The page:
Suggestions, Solutions, Reflections
If we as a nation truly want to do right by our poor, we must urge our politicians to get out of salvation politics and leave the “saving” of the poor and needy of society to the faith-based communities. A safety net of government services can be a good thing, but it profits no one if we put so much on it that it rips under the bureaucratic pressure of big government. If our federal government truly respected American citizens, then they would stop robbing us and selling us back our own goods at a higher price! They would end the practice of deficit spending for programs and entitlements that do more harm than help and pass a balanced budget amendment requiring the federal government to exercise responsibility and restraint concerning its outrageous spending. All Americans are expected to live within their means; therefore, so should the government we elect.
Seemingly, our current President, Barack Obama, has a vision for America different than the vision of the founders of the great American experiment. They envisioned a nation of free peoples whom—unlike all the nations before her— would govern themselves and share in ruling. American colonists became disenfranchised and disillusioned by monarchial British rule; therefore, personal liberty and limited government were central themes to the founding documents, the Declaration of Independence and the U.S. Constitution. Many nations have since emulated the American model and have tried to duplicate America’s ingenuity and success.
Yet President Obama envisions big government and limited liberty because he has no confidence that Americans are capable enough to make responsible choices with their money and with their lives. He believes in a ruling class, the government. He promotes class distinctions by demonizing the rich and demoralizing the poor. His ideology is reminiscent of German revolutionary and socialist Karl Marx. Cuban revolutionary Fidel Castro is quoted as stating this of Marxism;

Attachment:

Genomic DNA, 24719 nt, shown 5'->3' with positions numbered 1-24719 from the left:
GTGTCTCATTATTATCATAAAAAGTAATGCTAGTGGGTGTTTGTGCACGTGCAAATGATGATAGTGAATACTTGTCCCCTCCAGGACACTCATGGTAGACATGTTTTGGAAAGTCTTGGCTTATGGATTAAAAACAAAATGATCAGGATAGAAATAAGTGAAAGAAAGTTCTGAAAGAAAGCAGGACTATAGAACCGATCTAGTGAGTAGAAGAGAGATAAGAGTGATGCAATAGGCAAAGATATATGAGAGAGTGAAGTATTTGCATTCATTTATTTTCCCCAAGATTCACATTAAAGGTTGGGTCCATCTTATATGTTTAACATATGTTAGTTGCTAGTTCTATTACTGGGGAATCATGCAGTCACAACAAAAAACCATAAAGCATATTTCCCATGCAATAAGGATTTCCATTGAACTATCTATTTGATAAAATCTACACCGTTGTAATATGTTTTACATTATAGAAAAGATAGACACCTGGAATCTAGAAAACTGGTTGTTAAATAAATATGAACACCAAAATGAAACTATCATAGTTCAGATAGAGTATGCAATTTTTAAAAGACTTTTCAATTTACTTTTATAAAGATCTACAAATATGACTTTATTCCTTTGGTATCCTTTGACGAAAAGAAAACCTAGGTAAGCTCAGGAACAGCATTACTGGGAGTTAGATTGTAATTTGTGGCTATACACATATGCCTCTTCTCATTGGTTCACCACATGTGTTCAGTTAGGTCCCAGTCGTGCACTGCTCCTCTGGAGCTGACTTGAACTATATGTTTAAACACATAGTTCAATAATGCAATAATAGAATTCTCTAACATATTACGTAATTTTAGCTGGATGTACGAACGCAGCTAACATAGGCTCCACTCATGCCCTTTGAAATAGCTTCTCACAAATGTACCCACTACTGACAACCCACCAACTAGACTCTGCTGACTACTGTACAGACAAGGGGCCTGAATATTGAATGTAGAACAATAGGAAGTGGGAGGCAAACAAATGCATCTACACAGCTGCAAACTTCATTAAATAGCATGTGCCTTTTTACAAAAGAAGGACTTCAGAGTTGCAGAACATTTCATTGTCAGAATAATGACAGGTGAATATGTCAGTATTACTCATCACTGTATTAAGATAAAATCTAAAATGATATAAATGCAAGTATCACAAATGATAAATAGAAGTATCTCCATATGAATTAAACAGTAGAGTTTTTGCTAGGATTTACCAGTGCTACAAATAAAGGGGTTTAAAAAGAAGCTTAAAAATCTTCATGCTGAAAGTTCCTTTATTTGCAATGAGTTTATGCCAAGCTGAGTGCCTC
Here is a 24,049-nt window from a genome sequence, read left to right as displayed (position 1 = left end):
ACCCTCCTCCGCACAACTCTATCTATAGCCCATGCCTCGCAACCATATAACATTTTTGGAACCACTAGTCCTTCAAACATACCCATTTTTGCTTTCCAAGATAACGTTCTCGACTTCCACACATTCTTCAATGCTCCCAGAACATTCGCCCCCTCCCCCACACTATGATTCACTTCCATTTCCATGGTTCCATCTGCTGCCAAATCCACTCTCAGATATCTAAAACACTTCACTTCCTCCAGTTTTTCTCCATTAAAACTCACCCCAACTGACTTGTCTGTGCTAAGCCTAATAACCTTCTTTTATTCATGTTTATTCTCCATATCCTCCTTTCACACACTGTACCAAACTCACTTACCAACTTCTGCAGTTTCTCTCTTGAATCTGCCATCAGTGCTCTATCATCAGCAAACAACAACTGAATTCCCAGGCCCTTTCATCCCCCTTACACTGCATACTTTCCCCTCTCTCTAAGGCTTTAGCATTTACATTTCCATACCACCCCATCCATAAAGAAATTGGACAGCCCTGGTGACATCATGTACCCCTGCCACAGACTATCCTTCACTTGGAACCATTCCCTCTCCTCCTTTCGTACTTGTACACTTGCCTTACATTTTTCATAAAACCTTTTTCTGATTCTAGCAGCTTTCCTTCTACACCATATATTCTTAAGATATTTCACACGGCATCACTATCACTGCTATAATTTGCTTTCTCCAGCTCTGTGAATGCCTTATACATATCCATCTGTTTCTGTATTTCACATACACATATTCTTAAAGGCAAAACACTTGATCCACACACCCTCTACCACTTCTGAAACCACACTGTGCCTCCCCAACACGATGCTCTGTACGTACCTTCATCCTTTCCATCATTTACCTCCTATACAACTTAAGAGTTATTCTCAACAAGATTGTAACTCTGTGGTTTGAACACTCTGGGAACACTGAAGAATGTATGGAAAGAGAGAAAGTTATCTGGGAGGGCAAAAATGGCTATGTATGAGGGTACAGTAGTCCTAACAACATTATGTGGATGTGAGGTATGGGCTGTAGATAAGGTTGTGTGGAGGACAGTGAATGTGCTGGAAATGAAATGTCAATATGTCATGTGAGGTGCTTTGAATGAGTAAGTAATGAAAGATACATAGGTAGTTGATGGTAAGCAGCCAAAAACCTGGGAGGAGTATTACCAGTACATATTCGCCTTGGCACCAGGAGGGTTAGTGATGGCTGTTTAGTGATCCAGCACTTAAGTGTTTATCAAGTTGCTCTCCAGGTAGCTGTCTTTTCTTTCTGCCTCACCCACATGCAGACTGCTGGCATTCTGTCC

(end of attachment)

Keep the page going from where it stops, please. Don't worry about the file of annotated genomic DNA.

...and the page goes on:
Marxism taught me what society was. I was like a blindfolded man in a forest, who doesn’t even know where the north or south is. If you don’t eventually come to truly understand the history of the class struggle, or at least have a clear idea that society is divided between the rich and the poor, and that some people subjugate and exploit other people, you’re lost in a forest, not knowing anything.
But the grand communist experiment was just a secularized attempt to establish God’s Kingdom on earth, but without the God of heaven. Richards notes that:
Marx’s story has the main elements of the Christian story: primeval paradise, fall, redemption, eternal paradise. It’s just stripped of reverences to God, sin, Jesus, and the afterlife.” Christ established his Church, and we are expected to be salt and light—reflecting God’s kingdom though sin and death are among us. Yet our good works will never bring about God’s kingdom. It’s a delusion to believe that we can build a utopia if we try hard enough. This vision doesn’t take in account human sinfulness and God’s mercy. Jesus Christ will establish his Kingdom and if we try, we will not only fail, but “do more harm than good.